A HAIRDRESSER from Randalstown has beaten off stiff competition from top salons all over the nation to win one of the most coveted prizes in the business.
Lorraine Hume, who runs her own business in Randalstown and her friend Kerry Beck, who works from the Lisburn Road in Belfast, won the 65th L’Oréal Colour Trophy for the whole of the UK, coming tops from eight regions, after winning the Northern Ireland heat.
The busy mum of two and her friends and family gathered at the Top of the Town to watch a live stream of the announcement and couldn’t believe her eyes and ears when her name was read out.
“I won the Young Colourist of the Year for L’Oréal in 2012, when I was only 21,” she explained.
“My own salon had been open for about two years and I thought why not give it a go.
“I teamed up with my friend Kerry Beck, who I met on a course many years ago, her speciality is cutting and mine is colouring, so we teamed up with a model and a photographer and a make-up artist to make something really creative.
“It also gave us something to focus on during lockdown and the pandemic, which was very hard for the hair business already.
“I enjoy all aspects of the business but colour is what I am drawn to the most, and winning the competition back in 2012 opened my eyes a lot more to what is out there.
“That opened a lot of doors for me and I went on a lot of training courses with L’Oréal and it gave me a bigger ambition with colour.
“Having the competition definitely gave us something to look forward to and be passionate about.
“It’s a long time since a salon in Northern Ireland won the UK prize, maybe 12 years, and I am really pleased that we, from a village, have won out over some top salons in London and around the UK.
“But at the same time, why shouldn’t we? We are all very proud and we know that we are good enough to stand beside the bigger and more famous names in the business.
“Plus we had a great time working together as a team!
“It was a real shock to win the overall trophy but we also deserve it, I never thought I would have it sitting in my salon.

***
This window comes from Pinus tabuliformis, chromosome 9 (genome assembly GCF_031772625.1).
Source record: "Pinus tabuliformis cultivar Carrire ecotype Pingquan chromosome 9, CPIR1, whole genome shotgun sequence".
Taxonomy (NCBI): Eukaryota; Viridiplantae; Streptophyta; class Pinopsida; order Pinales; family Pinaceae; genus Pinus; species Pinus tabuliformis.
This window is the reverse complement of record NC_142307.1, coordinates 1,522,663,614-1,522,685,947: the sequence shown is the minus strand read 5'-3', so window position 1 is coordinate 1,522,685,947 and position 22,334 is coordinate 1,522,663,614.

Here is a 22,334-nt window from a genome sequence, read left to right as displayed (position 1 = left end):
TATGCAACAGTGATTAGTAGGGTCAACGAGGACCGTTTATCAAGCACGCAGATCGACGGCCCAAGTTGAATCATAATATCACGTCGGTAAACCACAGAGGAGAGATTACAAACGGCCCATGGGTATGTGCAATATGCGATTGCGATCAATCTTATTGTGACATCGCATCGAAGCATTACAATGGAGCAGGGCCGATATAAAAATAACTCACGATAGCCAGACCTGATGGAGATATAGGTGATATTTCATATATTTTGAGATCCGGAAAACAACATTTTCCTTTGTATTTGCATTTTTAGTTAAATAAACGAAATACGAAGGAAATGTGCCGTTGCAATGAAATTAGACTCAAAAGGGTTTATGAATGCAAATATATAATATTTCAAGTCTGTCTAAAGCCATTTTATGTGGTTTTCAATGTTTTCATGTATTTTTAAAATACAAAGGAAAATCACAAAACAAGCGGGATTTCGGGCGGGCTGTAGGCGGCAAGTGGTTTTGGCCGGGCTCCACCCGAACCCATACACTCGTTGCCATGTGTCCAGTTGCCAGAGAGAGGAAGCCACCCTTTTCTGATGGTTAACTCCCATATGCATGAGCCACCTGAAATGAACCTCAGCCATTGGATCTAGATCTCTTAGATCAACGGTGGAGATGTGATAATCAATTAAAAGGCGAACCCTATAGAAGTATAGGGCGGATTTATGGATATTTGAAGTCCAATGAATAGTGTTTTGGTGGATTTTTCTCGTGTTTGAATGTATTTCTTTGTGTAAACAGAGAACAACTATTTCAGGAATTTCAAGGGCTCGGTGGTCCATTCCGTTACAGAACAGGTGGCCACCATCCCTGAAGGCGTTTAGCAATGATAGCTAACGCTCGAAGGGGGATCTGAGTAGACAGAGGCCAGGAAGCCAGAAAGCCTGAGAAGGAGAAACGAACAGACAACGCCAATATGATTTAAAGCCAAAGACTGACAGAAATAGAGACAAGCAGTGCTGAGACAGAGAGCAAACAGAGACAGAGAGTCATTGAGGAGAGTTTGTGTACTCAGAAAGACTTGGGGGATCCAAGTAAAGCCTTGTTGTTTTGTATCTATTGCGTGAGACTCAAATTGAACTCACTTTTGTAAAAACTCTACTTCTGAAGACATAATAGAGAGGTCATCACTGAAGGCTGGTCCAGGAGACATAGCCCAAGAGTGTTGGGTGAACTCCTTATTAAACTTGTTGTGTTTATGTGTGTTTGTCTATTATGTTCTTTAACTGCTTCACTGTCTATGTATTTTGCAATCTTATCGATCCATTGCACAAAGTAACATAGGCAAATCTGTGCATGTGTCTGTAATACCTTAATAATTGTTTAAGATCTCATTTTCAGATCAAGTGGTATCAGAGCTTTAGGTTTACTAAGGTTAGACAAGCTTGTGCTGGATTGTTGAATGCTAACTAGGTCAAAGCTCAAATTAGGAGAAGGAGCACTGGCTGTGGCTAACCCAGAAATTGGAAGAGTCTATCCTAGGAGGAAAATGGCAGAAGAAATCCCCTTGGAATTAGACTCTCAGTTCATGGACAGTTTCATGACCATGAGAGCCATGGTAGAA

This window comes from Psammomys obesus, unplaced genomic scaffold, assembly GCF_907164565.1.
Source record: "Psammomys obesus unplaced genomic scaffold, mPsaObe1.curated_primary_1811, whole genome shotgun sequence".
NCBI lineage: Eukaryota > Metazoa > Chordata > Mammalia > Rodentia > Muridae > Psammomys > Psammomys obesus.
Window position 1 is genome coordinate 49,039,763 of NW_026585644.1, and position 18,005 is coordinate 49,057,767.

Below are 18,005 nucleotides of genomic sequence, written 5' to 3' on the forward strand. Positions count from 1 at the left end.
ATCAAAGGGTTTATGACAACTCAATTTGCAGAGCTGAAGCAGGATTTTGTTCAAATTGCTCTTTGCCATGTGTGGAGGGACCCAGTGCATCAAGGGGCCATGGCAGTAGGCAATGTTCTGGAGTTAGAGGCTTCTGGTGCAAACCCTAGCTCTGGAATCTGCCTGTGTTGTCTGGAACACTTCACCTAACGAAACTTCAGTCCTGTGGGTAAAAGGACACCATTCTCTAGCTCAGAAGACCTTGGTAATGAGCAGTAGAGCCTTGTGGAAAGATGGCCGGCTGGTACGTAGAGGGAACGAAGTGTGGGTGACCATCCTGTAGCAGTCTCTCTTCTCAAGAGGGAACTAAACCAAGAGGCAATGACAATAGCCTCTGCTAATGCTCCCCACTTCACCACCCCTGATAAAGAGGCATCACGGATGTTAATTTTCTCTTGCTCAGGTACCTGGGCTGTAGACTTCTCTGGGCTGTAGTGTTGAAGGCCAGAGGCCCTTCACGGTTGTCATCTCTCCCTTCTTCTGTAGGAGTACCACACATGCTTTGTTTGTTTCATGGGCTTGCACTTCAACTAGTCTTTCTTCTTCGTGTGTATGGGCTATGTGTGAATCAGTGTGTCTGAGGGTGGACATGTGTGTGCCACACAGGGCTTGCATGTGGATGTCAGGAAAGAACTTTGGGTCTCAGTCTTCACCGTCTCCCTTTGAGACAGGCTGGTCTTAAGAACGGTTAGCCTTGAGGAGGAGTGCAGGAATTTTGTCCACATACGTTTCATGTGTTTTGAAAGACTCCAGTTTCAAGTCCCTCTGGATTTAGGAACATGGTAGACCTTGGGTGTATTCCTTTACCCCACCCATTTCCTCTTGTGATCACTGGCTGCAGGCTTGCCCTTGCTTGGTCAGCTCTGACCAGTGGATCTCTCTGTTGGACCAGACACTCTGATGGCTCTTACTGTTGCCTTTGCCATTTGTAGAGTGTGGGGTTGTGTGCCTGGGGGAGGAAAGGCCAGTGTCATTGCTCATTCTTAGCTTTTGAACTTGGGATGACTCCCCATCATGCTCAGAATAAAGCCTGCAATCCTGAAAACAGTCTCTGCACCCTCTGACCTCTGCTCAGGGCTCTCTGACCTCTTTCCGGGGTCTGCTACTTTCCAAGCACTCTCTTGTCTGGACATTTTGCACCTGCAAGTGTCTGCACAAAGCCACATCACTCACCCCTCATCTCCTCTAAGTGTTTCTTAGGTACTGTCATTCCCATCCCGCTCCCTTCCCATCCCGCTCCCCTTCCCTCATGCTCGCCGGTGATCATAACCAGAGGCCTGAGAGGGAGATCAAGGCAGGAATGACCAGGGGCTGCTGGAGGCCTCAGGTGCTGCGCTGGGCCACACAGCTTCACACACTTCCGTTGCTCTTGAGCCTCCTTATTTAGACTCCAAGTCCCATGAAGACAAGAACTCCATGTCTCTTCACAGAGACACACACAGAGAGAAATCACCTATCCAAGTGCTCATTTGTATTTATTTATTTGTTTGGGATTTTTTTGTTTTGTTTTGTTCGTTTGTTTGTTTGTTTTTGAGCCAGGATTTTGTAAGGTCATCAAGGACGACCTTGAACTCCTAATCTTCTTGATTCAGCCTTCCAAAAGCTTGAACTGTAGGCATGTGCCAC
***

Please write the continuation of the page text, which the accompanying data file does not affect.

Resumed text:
“And now we have the opportunity to compete in the global competition.”
Lorraine said colouring can be a complex matter.
“We do a lot of education and learning, we attend a lot of courses and we help upskill new and upcoming talent.
“Colouring depends a lot on hair type and existing colour, we do go through with our clients what is realistic and what is achievable.
“It’s not all about wacky colours either, we do a whole range of things, very natural and lived in colours right through to bold and vibrant, it is a very mixed range. “
And Lorraine balances running her own salon with raising two kids.
“I had my first child when I was 22 and I hope I can act as an inspiration to other women out there.
“It is tough and but if you find the right balance, having a career and a family is achievable and of course I have brilliant support from my husband, family and my team.
“I have also had great support from the other salons in Northern Ireland.
“Normally we would have been over in London watching the ceremony but it was brilliant to have all my friends and family and team with me in the room, having my nearest and dearest there when our names were read out made it so much more emotional, and winning something with my best friend made it so much better.
“I entered because I love the creative process and never thought it would be achievable to win, entering from a village salon”
“Then I realised, no dream should ever be overshadowed by doubt, reach for the stars today and always - it’s only the beginning!”